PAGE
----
Title

Speed of Intracranial Clot Lysis With Intravenous Tissue Plasminogen Activator Therapy

Document Type

Article

Publication Date

2001

Keywords

stroke, prognosis, ultrasonics, thrombolysis, recanalization

Abstract

Background—Arterial recanalization precedes clinical improvement or may lead to hemorrhage or reperfusion injury. Speed of clot lysis was not previously measured in human stroke.

Methods and Results—Transcranial Doppler (TCD) and the National Institutes of Health Stroke Scale (NIHSS) were used to monitor consecutive patients receiving intravenous tissue plasminogen activator (tPA), before tPA bolus and at 24 hours. Patients with complete or partial recanalization of the middle cerebral or basilar artery on TCD were studied. Recanalization was classified a priori as sudden (abrupt appearance of a normal or stenotic low-resistance signal), stepwise (flow improvement over 1 to 29 minutes), or slow (≥30 minutes). Recanalization was documented in 43 tPA-treated patients (age 68±17 years; NIHSS score 16.8±6, median 15 points). tPA bolus was given at a mean of 135±61 minutes after symptom onset. Recanalization began at a median of 17 minutes and was completed at 35 minutes after tPA bolus, with mean duration of recanalization of 23±16 minutes. Recanalization was sudden in 5, stepwise in 23, and slow in 15 patients. Faster recanalization predicted better short-term improvement (P=0.03). At 24 hours, 80%, 30%, and 13% of patients in these respective recanalization groups had NIHSS scores of 0 to 3. Symptomatic hemorrhage occurred in only 1 patient, who had stepwise recanalization 5.5 hours after stroke onset. Slow or partial recanalization with dampened flow signal was found in 53% of patients with total NIHSS scores >10 points at 24 hours (P=0.01). Complete recanalization (n=25) occurred faster (median 10 minutes) than partial recanalization (n=18; median 30 minutes; P=0.0001).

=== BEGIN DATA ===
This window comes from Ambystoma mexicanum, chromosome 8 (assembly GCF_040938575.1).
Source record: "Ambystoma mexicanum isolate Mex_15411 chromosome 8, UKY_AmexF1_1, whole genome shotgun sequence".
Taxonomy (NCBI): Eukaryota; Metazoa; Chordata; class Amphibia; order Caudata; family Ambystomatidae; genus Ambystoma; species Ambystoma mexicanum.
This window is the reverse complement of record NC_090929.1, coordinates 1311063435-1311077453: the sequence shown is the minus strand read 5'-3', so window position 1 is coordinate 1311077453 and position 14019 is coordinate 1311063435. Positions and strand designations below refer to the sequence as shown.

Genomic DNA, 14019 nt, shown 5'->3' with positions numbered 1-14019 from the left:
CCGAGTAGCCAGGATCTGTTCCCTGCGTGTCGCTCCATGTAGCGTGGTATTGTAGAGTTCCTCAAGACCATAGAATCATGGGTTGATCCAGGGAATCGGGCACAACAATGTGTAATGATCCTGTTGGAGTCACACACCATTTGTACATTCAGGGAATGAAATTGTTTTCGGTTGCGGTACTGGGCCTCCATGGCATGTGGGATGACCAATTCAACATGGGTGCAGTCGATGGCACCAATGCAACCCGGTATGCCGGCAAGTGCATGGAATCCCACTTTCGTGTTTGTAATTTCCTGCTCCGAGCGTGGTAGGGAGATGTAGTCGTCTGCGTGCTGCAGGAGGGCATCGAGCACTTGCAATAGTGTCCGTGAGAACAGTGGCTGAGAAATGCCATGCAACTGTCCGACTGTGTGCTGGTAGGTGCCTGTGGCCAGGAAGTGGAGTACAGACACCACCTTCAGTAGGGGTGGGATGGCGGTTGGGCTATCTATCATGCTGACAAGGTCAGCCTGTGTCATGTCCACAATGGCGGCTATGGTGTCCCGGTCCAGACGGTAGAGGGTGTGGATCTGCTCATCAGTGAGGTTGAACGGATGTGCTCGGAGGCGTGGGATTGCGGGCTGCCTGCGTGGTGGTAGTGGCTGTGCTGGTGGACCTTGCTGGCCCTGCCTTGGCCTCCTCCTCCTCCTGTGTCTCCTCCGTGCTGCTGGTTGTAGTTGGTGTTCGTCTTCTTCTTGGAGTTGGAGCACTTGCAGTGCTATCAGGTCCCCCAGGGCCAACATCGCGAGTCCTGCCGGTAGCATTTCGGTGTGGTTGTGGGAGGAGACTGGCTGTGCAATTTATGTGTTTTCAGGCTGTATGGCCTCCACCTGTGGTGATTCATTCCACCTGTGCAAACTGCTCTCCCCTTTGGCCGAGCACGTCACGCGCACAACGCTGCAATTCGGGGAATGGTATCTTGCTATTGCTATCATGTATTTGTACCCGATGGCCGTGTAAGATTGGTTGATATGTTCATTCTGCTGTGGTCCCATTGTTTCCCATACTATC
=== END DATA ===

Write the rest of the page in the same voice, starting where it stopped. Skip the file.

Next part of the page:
Conclusions—Rapid arterial recanalization is associated with better short-term improvement, mostly likely because of faster and more complete clot breakup with low resistance of the distal circulatory bed. Slow (≥30 minutes) flow improvement and dampened flow signal are less favorable prognostic signs. These findings may be evaluated to assist with selection of patients for additional pharmacological or interventional treatment.

Digital Object Identifier (DOI)

https://doi.org/10.1161/01.CIR.103.24.2897

Citation / Publisher Attribution

Circulation, v. 103, issue 24, p. 2897-2902

Was this content written or created while at USF?

No

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